Campaign Digital Awards 2006: Best Use of Interactive

Project: Army on Everest West Ridge Expedition 2006
Client: Mark Bainbridge, marketing director, Army Recruiting Group
Agency: PCI Fitch
Writer: Mark Hodder
Designers: Tiki Graves, Julien Buckley, Paul Le Herissier, Dan Sanderson

The Army on Everest campaign showed a real understanding of interactive media, and strategically stood out to this year's judges. It also showed a brave and risk-taking investment in channels which are still emerging as marketing platforms, such as video podcasts and mobile phones.

The tools that PCI Fitch used to generate and maintain interest and awareness in the Army among potential recruits included video podcasting, RSS feeds, games, e-mail alerts and video clips for mobile phones, creating a holistic experience for the tech-savvy target audience.

At all stages of the campaign, each element had a very real, value-added function to the overall message. The inclusion of gadgets such as mobiles and iPods to distribute content appealed to the adventurous and innovative who like to enjoy and access content on the move.

The use of Google Earth, for example, gave the user a sense of what the Everest landscape was like and its geographical location. The 360-degree views that could be seen online were incredible.

Similarly, content such as video podcasts told the story of the expedition and came up when Everest or Army was typed into an iTunes search.

The website was beautifully designed and users could watch any of the films of the expedition, produced solely for the site. The site generated more than one million hits during the seven-week campaign and is now a benchmark for all of the Army's future communications.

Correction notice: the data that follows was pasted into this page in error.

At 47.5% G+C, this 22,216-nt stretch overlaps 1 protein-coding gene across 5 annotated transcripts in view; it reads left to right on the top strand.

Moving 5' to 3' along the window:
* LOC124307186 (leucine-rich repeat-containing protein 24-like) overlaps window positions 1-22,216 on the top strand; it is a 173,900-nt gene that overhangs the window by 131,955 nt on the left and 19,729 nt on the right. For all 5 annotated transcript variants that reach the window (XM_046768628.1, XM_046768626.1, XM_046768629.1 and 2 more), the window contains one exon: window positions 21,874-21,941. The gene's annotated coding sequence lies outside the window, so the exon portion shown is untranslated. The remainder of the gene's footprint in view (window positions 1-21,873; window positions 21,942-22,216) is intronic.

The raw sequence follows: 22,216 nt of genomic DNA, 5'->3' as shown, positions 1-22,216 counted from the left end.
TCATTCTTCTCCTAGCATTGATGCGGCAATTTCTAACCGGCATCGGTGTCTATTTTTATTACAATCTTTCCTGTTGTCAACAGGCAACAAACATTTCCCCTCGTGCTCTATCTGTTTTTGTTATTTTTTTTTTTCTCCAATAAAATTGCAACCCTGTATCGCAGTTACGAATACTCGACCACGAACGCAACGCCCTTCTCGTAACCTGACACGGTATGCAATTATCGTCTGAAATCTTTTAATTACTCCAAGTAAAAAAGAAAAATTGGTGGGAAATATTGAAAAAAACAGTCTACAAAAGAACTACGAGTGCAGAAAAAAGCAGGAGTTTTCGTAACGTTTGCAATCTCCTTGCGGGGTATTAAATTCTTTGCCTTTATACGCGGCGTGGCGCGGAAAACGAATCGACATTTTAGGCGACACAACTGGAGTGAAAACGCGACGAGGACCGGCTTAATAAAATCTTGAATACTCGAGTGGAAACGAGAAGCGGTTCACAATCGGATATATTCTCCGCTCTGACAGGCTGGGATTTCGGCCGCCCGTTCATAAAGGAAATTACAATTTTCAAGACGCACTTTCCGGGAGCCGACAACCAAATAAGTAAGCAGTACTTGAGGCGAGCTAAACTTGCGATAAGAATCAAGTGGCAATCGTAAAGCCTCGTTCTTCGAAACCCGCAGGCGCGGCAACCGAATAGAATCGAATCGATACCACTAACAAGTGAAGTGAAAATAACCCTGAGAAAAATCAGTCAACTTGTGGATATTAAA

Project: Radio 1 Musicubes
Client: James Wood, head of marketing, BBC Radio 1
Agency: Agency Republic
Writer: Gavin Gordon-Rogers
Art director: Gemma Butler
Designers: Russ Tucker, Oli Laurelle

Radio 1 had a standard online ad campaign in mind to boost its audience figures when it approached Agency Republic - what they got was Musicubes.

Musicube towers could be placed on pages such as MySpace, blogs or community networking sites using code from the Radio 1 website. They allowed people to express their musical tastes, while providing easy access to the music they liked which was streamed from the BBC Radio Player.

The free application was seeded across MySpace and spread virally, and was promoted via a tab on MSN Messenger for Radio 1, as well as a banner ad campaign that could be used to browse through musical genres.

Musicubes was a concept that tapped into current online behaviour - more than 26,000 towers were created, generating more than 40,000 listening sessions to Radio 1.

Project: Monopoly live
Client: Alexandra Bloor, marketing manager, Hasbro
Agency: Tribal DDB London
Writer: Ben Clapp
Art director: Victoria Buchanan
Designers: Victoria Buchanan, Nicole Schloeter

Hasbro wanted to promote the release of "Here & Now", its 70th anniversary version of the classic Monopoly game, which featured 21st-century London.

Tribal DDB created a live game that involved turning the whole of London into a Monopoly board game, complete with taxi cabs decked out as the playing pieces. Players watched online as they lost or earned virtual money in real time based on where the cabbies went while going about their daily business.

The story of the online game was picked up by some of the major media outlets, creating a PR buzz to accompany the launch, which was so successful that Monopoly was the best-selling board game of 2005, with sales up 450 per cent on the previous year. Hasbro sold out of limited-edition stock two weeks before Christmas and nearly 200,000 people played the game at least three times.


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